There are 2 main definitions of sook in English:

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sook 1

Pronunciation: /so͞ok/ Pronunciation: /sək/

Entry from US English dictionary

noun

A female crab.
Example sentences
  • A mature (adult) female blue crab, known as a "Sook" to watermen, is identified as having an inverted "U" or bell-shaped apron and red-tipped claws.

Origin

1950s: of unknown origin.

For editors and proofreaders

Syllabification: sook

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There are 2 main definitions of sook in English:

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sook 2

Pronunciation: /suːk/
Pronunciation: /sʊk/

noun

informal, chiefly Australian /NZ & Canadian
1A person lacking spirit or self-confidence.
Example sentences
  • He was impatient with bores, sooks and nags; he was full of ideas and energies, and hopeless at small details.
  • Apparently tall thin men who have lost an arm in a machinery accident are not sooks.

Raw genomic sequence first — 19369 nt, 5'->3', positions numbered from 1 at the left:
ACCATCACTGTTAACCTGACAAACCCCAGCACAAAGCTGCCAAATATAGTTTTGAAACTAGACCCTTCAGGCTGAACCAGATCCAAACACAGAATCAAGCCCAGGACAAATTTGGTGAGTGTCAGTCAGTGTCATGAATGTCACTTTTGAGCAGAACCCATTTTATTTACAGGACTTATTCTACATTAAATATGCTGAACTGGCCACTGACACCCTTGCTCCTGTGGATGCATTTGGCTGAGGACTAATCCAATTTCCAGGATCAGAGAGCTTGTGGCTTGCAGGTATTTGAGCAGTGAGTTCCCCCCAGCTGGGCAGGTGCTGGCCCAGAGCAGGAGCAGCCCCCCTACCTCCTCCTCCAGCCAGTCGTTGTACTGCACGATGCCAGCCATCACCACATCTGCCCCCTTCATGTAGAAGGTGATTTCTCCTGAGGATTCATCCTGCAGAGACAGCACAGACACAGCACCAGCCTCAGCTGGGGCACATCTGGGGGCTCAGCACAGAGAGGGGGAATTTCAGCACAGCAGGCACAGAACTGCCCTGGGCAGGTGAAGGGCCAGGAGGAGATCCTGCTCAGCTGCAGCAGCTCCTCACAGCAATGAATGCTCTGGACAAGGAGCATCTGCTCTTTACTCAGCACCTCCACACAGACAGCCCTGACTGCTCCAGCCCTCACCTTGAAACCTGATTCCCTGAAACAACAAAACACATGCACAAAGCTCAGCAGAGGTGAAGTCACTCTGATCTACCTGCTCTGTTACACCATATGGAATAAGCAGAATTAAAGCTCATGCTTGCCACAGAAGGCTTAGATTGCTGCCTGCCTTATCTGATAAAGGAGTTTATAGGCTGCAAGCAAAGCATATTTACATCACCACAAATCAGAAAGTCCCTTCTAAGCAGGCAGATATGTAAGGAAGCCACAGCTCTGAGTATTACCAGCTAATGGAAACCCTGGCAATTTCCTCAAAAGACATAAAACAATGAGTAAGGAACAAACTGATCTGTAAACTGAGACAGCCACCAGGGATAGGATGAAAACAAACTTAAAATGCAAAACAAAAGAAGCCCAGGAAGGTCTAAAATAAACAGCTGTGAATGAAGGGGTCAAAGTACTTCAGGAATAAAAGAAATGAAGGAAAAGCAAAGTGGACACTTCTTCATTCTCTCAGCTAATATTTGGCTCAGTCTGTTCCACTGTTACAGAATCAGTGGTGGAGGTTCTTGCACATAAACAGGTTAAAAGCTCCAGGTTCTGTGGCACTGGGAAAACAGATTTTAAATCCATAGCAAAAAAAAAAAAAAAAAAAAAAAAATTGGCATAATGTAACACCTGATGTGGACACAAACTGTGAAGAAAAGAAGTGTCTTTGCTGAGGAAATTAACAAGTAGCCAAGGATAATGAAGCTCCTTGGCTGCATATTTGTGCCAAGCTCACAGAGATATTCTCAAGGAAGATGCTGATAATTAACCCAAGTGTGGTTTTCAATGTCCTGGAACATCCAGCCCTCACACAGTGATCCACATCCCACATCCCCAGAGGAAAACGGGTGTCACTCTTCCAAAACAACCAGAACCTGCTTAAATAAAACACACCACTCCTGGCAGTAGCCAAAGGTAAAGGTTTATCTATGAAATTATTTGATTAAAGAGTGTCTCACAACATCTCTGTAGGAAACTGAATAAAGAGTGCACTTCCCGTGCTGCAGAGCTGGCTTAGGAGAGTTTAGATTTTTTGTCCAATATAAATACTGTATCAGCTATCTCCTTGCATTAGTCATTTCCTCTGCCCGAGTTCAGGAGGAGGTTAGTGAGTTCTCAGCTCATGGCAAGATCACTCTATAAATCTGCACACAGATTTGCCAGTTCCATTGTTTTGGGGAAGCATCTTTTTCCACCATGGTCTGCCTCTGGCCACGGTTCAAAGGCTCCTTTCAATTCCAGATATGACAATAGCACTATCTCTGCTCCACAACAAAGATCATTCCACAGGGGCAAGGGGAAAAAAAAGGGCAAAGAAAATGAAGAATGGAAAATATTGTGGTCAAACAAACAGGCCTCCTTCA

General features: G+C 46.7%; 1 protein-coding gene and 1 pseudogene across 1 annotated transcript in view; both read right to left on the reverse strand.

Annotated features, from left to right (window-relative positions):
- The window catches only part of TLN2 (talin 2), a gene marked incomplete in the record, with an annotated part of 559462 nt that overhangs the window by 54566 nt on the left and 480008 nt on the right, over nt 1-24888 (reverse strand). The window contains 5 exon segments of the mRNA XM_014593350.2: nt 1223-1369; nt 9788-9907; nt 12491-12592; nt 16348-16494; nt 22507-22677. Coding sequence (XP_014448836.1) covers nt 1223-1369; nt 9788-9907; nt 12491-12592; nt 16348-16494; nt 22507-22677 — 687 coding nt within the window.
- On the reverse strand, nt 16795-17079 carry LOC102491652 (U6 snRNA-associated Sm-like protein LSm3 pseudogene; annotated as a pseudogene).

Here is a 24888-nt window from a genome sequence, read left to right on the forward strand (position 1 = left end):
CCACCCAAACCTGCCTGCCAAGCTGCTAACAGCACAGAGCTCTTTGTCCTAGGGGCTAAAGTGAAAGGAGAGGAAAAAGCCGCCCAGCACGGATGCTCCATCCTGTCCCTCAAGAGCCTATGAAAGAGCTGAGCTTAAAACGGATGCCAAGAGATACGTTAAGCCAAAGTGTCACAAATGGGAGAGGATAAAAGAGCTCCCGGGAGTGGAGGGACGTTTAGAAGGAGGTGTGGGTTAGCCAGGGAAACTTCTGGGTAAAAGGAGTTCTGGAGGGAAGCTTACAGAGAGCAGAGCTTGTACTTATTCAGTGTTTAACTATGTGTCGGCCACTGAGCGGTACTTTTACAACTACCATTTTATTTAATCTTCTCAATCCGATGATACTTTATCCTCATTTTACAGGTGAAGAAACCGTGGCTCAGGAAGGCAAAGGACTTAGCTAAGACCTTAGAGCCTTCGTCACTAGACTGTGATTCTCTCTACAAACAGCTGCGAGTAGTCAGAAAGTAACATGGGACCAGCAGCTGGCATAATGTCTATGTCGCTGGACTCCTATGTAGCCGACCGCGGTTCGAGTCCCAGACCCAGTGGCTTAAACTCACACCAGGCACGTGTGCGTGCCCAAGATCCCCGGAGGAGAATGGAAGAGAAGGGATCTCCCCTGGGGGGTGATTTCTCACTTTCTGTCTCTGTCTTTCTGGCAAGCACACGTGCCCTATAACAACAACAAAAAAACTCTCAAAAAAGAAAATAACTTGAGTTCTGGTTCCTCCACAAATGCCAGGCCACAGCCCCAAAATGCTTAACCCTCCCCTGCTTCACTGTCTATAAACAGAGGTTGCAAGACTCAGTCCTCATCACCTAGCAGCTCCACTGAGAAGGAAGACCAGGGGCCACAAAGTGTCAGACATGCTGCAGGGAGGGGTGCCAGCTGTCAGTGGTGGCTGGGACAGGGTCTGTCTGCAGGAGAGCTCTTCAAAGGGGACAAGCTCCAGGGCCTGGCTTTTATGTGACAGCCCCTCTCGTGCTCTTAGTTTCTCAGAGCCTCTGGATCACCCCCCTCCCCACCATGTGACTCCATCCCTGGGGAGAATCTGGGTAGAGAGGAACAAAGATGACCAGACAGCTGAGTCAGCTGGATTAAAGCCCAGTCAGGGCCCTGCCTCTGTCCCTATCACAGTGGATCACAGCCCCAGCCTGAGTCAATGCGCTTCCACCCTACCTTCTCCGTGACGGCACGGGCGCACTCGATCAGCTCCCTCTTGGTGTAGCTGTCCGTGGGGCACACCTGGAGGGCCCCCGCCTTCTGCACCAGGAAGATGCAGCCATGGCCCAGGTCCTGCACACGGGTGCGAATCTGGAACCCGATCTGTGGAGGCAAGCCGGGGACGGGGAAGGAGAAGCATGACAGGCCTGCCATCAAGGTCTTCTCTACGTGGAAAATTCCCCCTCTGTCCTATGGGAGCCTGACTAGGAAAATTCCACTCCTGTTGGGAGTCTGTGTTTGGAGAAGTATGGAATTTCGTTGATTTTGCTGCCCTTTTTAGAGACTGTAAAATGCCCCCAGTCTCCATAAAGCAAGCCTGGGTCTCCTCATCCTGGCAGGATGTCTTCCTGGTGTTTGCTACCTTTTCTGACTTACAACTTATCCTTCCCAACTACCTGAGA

• I can be a moper and a downright sook if left to my own devices at times.
2A hand-reared calf.
Example sentences
  • He tried to soothe the heifer's anxiety with a calm voice. "Sook now. Sook."

Derivatives

sooky

adjective
Example sentences
  • Just like your father, he has become very sooky, house bound and clingy.
  • She's all weird and sooky at the moment.
  • She says they all have different personalities, some are a bit sooky, particularly the grey kangaroos, and then some are only too happy to get out of the pouch and jump around.

Origin

Mid 19th century: dialect variant of the noun suck.

For editors and proofreaders

Line breaks: sook

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